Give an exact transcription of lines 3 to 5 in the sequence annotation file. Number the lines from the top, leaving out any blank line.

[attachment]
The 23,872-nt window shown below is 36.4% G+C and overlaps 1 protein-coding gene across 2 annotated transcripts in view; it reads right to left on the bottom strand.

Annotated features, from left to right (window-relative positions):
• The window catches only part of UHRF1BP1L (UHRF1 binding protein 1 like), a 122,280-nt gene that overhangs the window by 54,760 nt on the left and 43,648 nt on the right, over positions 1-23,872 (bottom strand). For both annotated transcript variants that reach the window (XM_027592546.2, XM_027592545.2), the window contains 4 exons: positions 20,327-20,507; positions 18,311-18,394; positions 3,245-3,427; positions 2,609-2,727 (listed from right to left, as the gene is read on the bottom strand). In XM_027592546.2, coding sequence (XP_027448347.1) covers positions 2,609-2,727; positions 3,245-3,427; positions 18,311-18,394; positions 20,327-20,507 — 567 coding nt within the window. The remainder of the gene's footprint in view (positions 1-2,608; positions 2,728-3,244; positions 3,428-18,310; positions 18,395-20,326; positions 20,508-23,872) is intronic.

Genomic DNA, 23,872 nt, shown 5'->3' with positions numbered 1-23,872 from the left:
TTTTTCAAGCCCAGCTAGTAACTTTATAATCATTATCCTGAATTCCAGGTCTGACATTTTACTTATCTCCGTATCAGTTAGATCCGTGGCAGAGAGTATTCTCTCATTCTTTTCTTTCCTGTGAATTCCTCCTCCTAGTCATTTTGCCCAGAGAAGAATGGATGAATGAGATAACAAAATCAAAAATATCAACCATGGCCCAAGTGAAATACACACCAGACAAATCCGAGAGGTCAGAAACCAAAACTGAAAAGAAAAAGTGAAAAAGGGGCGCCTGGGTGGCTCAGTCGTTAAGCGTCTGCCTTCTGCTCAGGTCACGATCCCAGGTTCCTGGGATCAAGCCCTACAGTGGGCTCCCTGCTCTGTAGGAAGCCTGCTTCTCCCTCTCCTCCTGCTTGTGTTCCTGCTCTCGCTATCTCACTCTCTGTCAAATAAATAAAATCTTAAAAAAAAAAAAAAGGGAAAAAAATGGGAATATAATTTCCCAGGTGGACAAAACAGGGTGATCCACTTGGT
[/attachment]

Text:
• The window catches only part of UHRF1BP1L (UHRF1 binding protein 1 like), a 122,280-nt gene that overhangs the window by 54,760 nt on the left and 43,648 nt on the right, over positions 1-23,872 (bottom strand). For both annotated transcript variants that reach the window (XM_027592546.2, XM_027592545.2), the window contains 4 exons: positions 20,327-20,507; positions 18,311-18,394; positions 3,245-3,427; positions 2,609-2,727 (listed from right to left, as the gene is read on the bottom strand). In XM_027592546.2, coding sequence (XP_027448347.1) covers positions 2,609-2,727; positions 3,245-3,427; positions 18,311-18,394; positions 20,327-20,507 — 567 coding nt within the window. The remainder of the gene's footprint in view (positions 1-2,608; positions 2,728-3,244; positions 3,428-18,310; positions 18,395-20,326; positions 20,508-23,872) is intronic.

Genomic DNA, 23,872 nt, shown 5'->3' with positions numbered 1-23,872 from the left:
TTTTTCAAGCCCAGCTAGTAACTTTATAATCATTATCCTGAATTCCAGGTCTGACATTTTACTTATCTCCGTATCAGTTAGATCCGTGGCAGAGAGTATTCTCTCATTCTTTTCTTTCCTGTGAATTCCTCCTCCTAGTCATTTTGCCCAGAGAAGAATGGATGAATGAGATAACAAAATCAAAAATATCAACCATGGCCCAAGTGAAATACACACCAGACAAATCCGAGAGGTCAGAAACCAAAACTGAAAAGAAAAAGTGAAAAAGGGGCGCCTGGGTGGCTCAGTCGTTAAGCGTCTGCCTTCTGCTCAGGTCACGATCCCAGGTTCCTGGGATCAAGCCCTACAGTGGGCTCCCTGCTCTGTAGGAAGCCTGCTTCTCCCTCTCCTCCTGCTTGTGTTCCTGCTCTCGCTATCTCACTCTCTGTCAAATAAATAAAATCTTAAAAAAAAAAAAAAGGGAAAAAAATGGGAATATAATTTCCCAGGTGGACAAAACAGGGTGATCCACTTGGT